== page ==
George Washington Didn't Believe In Political Parties
- Interesting U.S. Presidential Facts; Part 1: Washing...
The political landscape today is very hyperactive. We're always looking for anything that is damaging or noteworthy. I've compiled a list of facts about past presidents that I thought were interesting to consider in retrospect.
George Washington, in his farewell address to Congress and the American public in September 1796, railed against the concept of political parties, stating, “One of the expedients of party to acquire influence within particular districts is to misrepresent the opinions and aims of other districts. You cannot shield yourselves too much against the jealousies and heartburnings which spring from these misrepresentations; they tend to render alien to each other those who ought to be bound together by fraternal affection.”
This statement, just by itself, illustrates his opinion that any party system would change the political dynamic from multiple viewpoints to a selected few or even just one viewpoint. And that view is much more mired in revenge against the opposition then the good of the whole country. Washington felt that parties were dangerous to a democracy.
In 2011, during the debt crisis last summer, we truly got to see what he meant by, “The alternate domination of one faction over another, sharpened by the spirit of revenge, natural to party dissension,” and that, “It serves always to distract the public councils and enfeeble the public administration. It agitates the community with ill-founded jealousies and false alarms, kindles the animosity of one part against another, foments occasionally riot and insurrection.”
The Republican-controlled senate, led by House Speaker John Boehner, threatened to let the clock run out and the country fall into bankruptcy over increased taxes on the wealthy. Around this time there was 19% congressional approval. Yet Mitch McConnell, Lindsey Graham and Boehner kept talking about doing the will of the people.
After all the hand ringing and grand standing, both sides “ compromised” to go from $28.8 trillion in debt over the next decade to $26.3 trillion.
What a great achievement.
Then S&P (Standards and Poor’s) dropped their USA rating from AAA to AA+. John Chambers of Standard and Poor's stated, “Our job is to hold the mirror up to nature, and what we are telling investors is that the United States government is slightly less credit worthy," and their official statement was, "The downgrade reflects our opinion that the fiscal consolidation plan that Congress and the Administration recently agreed to falls short of what, in our view, would be necessary to stabilize the government's medium-term debt dynamics."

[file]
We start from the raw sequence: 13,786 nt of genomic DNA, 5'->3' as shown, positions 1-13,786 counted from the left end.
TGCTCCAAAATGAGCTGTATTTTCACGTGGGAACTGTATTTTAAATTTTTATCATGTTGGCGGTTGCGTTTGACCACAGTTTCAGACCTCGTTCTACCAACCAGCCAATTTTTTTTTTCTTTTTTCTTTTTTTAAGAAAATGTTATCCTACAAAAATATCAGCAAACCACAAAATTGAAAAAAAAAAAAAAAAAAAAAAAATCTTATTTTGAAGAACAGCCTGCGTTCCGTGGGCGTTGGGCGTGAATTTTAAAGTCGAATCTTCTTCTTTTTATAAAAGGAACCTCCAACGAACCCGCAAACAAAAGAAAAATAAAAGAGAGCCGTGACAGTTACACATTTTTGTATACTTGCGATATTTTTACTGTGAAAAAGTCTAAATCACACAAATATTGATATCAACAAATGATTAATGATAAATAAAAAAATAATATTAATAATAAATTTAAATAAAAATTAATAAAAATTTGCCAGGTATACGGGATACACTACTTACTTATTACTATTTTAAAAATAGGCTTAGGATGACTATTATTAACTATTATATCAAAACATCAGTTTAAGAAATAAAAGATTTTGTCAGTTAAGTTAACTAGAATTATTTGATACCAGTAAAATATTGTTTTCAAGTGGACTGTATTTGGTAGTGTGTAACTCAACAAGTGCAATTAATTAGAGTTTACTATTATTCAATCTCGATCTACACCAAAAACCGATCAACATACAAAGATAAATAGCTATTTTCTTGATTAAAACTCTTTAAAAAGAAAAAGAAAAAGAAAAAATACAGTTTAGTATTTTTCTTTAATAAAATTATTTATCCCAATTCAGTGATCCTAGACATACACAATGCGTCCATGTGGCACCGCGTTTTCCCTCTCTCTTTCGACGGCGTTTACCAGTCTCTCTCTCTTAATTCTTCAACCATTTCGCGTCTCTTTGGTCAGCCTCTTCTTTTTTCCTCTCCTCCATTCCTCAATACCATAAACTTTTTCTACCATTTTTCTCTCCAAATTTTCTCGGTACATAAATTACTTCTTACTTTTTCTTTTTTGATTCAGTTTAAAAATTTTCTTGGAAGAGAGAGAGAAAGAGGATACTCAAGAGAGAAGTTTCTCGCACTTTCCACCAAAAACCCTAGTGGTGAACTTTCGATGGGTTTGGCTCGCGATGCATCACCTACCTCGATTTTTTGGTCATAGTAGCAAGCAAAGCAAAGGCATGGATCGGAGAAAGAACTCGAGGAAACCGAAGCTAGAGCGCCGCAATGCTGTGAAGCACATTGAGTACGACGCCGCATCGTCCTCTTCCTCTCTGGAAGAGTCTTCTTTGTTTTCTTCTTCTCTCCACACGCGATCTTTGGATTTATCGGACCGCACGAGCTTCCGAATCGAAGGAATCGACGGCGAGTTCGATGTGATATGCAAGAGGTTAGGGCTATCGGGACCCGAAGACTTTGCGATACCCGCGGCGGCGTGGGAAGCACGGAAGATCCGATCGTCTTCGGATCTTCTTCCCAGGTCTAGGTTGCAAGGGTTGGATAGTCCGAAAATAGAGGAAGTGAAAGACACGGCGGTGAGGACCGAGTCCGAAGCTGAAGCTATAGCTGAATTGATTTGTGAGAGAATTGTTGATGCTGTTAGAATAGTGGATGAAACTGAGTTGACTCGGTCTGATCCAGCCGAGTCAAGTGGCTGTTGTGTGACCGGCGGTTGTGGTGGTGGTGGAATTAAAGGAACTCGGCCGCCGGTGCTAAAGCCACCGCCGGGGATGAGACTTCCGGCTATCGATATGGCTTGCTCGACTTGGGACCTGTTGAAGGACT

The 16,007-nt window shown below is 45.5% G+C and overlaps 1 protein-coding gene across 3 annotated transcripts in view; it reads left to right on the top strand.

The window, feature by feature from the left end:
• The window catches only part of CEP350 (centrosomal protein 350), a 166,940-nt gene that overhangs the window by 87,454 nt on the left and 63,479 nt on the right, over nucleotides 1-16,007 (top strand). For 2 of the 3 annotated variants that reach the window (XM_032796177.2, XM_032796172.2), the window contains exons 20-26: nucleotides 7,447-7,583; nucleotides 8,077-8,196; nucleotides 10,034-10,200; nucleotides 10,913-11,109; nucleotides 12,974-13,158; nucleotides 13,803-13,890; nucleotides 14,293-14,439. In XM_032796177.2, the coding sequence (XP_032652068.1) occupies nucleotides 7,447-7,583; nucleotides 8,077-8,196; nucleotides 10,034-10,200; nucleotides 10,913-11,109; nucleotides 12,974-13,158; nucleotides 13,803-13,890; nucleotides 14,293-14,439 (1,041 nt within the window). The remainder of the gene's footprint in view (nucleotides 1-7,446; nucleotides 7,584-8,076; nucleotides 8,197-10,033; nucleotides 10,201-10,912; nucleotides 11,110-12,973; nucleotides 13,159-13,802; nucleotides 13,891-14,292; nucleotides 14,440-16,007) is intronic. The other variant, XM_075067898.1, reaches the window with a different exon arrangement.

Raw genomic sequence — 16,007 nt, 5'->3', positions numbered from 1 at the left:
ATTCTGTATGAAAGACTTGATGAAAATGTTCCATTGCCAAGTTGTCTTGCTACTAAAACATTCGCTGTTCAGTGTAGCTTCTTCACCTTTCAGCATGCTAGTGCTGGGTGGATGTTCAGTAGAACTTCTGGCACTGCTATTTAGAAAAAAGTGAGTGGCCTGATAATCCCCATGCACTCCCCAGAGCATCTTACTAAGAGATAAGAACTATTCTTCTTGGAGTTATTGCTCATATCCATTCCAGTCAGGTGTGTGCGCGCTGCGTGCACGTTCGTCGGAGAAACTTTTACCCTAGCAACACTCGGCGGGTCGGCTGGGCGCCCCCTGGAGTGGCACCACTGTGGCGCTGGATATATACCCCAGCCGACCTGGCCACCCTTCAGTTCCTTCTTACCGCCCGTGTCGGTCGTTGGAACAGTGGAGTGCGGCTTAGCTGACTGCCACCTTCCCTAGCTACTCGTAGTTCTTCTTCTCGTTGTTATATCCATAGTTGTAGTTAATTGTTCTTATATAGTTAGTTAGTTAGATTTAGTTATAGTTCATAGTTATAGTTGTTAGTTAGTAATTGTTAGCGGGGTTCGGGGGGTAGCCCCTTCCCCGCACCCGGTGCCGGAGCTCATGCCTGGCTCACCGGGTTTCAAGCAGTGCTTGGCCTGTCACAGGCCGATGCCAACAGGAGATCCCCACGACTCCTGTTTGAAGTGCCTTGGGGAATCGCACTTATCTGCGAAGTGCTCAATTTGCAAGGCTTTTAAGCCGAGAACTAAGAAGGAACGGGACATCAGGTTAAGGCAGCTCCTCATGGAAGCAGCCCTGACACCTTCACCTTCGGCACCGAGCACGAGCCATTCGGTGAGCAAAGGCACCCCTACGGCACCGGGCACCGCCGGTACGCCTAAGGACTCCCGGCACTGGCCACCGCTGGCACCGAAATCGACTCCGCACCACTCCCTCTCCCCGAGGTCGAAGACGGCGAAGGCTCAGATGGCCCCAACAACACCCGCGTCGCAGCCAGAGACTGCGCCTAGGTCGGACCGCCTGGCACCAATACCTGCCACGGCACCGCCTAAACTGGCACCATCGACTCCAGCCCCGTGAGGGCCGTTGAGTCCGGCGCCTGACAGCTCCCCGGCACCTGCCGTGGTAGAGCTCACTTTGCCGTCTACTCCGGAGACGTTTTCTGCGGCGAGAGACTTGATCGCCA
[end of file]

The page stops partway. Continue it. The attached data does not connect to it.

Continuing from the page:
All because of Petty Partisan Political Party Politics.
Can anyone look at this situation and not have their blood boil with bitter rage. We, as citizens and voters, should have called over for the rebuke and removal of every single member of Congress over this political party line hissy fit.
George Washington is rolling over in his grave; The Washington Monument is spinning like a top over this.
I’m an independent. I have no party association. I don’t believe in the two party system and not very wild on the idea of multiple parties (three or more). There is so much that we’ve changed about the way we interact in government since the time of Washington that I wonder if we could ever go back to the days of yore; that original concept of politicians caring more about the individual people they represent than the party.
At the end of the day we have more in common politically then we want to admit. We all believe in life, liberty and the pursuit of happiness. We are all republicans, democrats, conservatives, liberal, and progressives. We have a democratically elected republic. We all believe in personal freedom such as choosing our own directions in life. We are liberals because we believe in liberty and tout its virtues throughout the world. If we stop sectioning ourselves off and actually talk things out and agree to disagree so we can finally agree for the good of all of us, then we might actually be the great country that the partisans would rather see fail then let the other side get credit for accomplishing something.